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Bird scooters banned from Country Club Plaza because of safety issues

How Bird motorized scooters flew into KC

In July, Los Angeles start-up Bird Rides Inc. placed about 100 of its battery-powered motorized scooters in Kansas City.
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In July, Los Angeles start-up Bird Rides Inc. placed about 100 of its battery-powered motorized scooters in Kansas City.

The Country Club Plaza is a no-fly zone for the new Bird rental scooters until further notice because of safety issues, the California company and the shopping district’s management said Wednesday.

Users got the word via app Wednesday morning: “Please do not ride or drop in this area,” said the message, which included a pink-shaded map of the Plaza.

Bird struck an interim agreement with the city last week allowing a limited number of the electric vehicles to operate on the streets. The deal came after the Los Angeles company quietly introduced 100 of the vehicles in the downtown and Crossroads areas without advance notice.

The question of who decided to pull the plug triggered a several hours of confusion Wednesday.

Plaza general manager Meredith Keeler first said in an emailed statement that because the Plaza’s streets are public, the city “was within its rights to make the decision to allow Bird to operate on the Plaza without involving our management team.”

But because safety incidents “resulted in numerous customer and tenant complaints,” she said, “we asked the city to pause Bird’s operations until we can assess whether scooters are the right addition to our pedestrian-heavy district.”

City spokesman Chris Hernandez, however, said the no-ride edict was a business decision made by Bird.

“The City was not directly involved in the conversation,” he said in an email.

After Hernandez issued his statement, Keeler said she misspoke and agreed that the decision to pause operations in the Plaza was Bird’s.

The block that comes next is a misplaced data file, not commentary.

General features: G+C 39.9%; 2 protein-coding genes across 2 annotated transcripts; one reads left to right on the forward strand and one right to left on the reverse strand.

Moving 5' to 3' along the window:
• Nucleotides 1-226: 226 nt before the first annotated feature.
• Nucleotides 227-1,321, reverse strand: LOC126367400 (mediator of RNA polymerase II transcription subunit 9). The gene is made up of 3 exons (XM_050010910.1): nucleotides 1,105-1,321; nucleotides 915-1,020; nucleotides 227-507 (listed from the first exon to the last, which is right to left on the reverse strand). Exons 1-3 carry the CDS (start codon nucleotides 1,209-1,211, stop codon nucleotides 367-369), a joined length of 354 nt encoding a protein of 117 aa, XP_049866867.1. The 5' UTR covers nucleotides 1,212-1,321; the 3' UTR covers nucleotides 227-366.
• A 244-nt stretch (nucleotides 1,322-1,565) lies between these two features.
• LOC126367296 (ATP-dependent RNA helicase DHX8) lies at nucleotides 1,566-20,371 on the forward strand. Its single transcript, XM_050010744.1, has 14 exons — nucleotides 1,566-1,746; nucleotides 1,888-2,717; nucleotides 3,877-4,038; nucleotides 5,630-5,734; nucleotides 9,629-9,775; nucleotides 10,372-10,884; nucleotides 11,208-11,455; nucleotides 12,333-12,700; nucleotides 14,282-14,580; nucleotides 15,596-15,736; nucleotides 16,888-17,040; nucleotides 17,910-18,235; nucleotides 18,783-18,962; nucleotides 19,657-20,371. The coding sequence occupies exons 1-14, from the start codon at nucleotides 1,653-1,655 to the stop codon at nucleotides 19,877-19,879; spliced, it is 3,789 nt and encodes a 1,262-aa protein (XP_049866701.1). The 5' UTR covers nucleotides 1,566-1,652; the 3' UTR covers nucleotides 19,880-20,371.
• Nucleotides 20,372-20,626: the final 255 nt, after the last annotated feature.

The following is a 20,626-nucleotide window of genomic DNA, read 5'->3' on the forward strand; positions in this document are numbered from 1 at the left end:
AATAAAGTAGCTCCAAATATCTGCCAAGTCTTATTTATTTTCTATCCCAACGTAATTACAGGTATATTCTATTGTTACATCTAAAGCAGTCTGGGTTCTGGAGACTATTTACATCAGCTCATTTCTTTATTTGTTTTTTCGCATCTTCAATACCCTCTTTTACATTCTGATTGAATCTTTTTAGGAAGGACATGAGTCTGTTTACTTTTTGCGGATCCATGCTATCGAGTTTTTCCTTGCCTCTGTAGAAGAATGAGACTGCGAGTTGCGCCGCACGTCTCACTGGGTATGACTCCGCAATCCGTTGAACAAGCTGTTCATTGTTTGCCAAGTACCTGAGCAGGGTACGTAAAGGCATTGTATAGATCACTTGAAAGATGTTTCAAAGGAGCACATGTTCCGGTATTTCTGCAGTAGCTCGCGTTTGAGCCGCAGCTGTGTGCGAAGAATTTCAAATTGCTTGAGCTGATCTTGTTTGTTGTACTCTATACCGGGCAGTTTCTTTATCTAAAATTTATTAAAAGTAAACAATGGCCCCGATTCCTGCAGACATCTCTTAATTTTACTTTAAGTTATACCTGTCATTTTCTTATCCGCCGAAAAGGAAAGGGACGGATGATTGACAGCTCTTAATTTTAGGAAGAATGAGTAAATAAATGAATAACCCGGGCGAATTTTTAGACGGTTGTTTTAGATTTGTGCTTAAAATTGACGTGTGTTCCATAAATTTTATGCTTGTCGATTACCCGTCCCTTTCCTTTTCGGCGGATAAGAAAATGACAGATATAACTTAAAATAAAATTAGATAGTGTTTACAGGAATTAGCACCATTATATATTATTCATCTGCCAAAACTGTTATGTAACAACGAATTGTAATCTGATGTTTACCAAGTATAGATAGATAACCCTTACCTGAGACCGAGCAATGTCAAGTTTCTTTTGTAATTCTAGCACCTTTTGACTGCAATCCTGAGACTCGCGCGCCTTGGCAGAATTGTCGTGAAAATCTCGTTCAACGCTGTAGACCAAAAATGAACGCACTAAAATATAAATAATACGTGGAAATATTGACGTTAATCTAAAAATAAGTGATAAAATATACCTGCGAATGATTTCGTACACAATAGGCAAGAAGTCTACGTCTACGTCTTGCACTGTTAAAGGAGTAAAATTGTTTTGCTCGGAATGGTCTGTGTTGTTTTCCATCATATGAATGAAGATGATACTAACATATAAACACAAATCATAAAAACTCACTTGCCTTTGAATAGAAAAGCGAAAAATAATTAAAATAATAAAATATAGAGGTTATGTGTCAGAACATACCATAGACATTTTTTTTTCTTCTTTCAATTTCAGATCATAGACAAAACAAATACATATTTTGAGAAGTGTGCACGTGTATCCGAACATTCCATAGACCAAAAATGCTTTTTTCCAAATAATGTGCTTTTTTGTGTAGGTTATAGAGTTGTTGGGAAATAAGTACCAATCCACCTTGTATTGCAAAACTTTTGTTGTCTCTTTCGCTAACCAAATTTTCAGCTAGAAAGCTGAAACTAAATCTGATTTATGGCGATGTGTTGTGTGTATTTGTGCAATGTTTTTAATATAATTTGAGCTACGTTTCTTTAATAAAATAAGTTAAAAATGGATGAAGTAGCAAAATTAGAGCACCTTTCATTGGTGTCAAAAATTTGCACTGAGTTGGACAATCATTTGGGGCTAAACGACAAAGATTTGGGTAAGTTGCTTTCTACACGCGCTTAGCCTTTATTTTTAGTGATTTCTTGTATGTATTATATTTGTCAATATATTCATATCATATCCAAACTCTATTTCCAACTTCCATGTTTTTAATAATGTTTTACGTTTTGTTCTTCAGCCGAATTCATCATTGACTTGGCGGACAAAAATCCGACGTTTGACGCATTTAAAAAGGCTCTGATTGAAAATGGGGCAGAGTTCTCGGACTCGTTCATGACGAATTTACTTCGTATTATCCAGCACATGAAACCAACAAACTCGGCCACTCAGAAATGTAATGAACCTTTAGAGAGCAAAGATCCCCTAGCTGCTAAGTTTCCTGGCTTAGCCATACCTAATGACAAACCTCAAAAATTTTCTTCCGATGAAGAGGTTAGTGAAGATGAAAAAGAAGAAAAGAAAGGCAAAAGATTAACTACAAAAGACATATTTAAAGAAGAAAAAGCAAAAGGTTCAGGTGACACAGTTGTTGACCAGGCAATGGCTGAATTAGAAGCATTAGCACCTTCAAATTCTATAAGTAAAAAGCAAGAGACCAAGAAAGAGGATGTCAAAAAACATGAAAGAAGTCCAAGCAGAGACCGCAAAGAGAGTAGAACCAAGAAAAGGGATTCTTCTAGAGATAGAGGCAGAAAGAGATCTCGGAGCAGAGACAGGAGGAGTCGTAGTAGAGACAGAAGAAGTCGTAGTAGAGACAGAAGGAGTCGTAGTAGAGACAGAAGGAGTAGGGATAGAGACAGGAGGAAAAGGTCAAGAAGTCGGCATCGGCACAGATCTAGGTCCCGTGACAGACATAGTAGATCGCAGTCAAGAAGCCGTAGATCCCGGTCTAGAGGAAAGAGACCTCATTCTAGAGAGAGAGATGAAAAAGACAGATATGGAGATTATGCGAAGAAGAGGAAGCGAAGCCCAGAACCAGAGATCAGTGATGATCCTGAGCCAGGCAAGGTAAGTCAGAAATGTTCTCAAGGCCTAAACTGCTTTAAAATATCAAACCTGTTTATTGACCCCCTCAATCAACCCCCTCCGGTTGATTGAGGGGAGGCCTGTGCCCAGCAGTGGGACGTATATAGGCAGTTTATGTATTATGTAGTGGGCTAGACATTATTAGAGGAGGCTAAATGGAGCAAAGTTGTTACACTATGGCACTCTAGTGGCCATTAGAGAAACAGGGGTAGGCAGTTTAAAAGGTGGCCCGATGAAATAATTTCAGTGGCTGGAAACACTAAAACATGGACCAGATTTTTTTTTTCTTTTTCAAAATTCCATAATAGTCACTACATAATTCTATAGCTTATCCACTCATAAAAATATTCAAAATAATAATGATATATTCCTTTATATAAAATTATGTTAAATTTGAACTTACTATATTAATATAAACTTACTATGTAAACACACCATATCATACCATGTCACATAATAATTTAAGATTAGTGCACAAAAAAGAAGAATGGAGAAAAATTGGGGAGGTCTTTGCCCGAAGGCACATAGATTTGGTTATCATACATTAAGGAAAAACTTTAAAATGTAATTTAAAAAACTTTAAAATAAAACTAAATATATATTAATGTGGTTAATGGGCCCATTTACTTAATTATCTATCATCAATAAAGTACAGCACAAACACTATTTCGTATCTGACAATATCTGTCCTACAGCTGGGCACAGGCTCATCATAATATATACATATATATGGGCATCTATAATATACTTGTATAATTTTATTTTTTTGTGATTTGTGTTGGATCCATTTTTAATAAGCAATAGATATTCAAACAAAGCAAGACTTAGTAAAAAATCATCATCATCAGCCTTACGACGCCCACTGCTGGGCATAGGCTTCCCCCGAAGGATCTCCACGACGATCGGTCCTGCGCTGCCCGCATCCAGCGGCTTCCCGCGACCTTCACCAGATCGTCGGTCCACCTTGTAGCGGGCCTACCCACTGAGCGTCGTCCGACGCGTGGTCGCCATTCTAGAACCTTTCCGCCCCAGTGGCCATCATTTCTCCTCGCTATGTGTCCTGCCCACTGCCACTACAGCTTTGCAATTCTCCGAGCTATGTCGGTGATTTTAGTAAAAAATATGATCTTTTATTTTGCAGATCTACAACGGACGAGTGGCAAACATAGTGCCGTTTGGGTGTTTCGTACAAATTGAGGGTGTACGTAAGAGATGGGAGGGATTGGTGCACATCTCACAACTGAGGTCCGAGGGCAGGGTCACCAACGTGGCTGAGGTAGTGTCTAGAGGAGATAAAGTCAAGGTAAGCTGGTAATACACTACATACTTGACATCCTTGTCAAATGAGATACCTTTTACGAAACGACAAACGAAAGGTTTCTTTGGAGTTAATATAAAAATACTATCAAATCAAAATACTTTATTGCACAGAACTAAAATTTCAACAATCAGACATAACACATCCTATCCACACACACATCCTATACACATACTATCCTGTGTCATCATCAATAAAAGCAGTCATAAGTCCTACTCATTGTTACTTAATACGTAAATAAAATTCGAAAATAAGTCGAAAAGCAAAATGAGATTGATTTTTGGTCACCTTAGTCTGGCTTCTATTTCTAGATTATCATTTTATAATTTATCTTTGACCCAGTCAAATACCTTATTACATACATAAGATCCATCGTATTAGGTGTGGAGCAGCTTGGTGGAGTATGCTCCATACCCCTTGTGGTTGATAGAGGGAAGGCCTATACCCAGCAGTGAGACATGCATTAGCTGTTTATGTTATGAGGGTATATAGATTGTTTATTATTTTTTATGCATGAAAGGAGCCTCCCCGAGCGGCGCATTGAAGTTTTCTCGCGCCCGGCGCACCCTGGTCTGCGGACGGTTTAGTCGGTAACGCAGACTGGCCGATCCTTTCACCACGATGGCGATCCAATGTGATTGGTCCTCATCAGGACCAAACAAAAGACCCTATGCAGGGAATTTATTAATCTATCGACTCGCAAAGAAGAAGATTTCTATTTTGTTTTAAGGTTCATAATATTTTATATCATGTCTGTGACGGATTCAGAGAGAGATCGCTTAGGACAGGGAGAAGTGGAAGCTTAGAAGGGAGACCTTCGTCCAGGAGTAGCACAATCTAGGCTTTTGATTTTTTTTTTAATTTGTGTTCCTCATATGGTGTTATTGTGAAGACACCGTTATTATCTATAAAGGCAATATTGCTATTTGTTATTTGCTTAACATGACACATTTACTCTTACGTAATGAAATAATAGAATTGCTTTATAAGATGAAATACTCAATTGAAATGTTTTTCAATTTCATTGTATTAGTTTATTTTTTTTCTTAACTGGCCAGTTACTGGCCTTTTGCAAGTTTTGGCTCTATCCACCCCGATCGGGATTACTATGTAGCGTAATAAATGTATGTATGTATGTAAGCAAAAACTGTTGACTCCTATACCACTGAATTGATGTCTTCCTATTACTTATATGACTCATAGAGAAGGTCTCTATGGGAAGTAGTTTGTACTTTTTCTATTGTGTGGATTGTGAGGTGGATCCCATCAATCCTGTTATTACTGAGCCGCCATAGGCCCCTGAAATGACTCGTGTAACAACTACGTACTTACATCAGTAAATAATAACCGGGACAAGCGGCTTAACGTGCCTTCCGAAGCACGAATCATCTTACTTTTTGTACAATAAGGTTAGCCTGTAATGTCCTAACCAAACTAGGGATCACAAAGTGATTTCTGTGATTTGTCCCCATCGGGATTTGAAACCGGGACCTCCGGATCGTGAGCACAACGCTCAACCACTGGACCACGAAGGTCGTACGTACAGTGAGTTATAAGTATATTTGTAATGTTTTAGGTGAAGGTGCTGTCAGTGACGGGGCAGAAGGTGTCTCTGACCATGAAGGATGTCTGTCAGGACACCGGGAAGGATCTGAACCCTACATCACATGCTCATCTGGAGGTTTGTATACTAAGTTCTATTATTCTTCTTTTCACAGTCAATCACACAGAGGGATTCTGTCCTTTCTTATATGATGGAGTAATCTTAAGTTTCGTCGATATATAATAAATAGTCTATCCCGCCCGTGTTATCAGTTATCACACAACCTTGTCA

An initial statement from Bird Rides Inc. said only: “We are in communication with city officials regarding the Plaza, and are working together to ensure Bird is operating in accordance with city guidelines.” Later, a company spokesperson said Bird “reached out to Plaza management and proactively made the Plaza a no ride zone.”

Keeler declined to provide details about the safety incidents. Kansas City police said Wednesday they were not aware of any Bird accidents in the area.

However it happened, the news sparked concern among Bird fans.

“Very strange on both sides, bird and plaza,” attorney Chris Brown tweeted.

The interim agreement allows Bird to place up to 500 scooters on streets with the city’s permission. Last week the city approved Bird’s request to add 250 vehicles, bringing their total Kansas City fleet to 350.

But cities including Salt Lake City, Denver, San Francisco and Milwaukee have been trying to ban the scooters until terms can be worked out.

Bird users locate the scooters with an Uber-style smartphone app, pay $1 to unlock them and then 15 cents per minute until they reach their destination. Bird employees use GPS to retrieve the scooters, recharge them and place them in designated “nests” for the next users.

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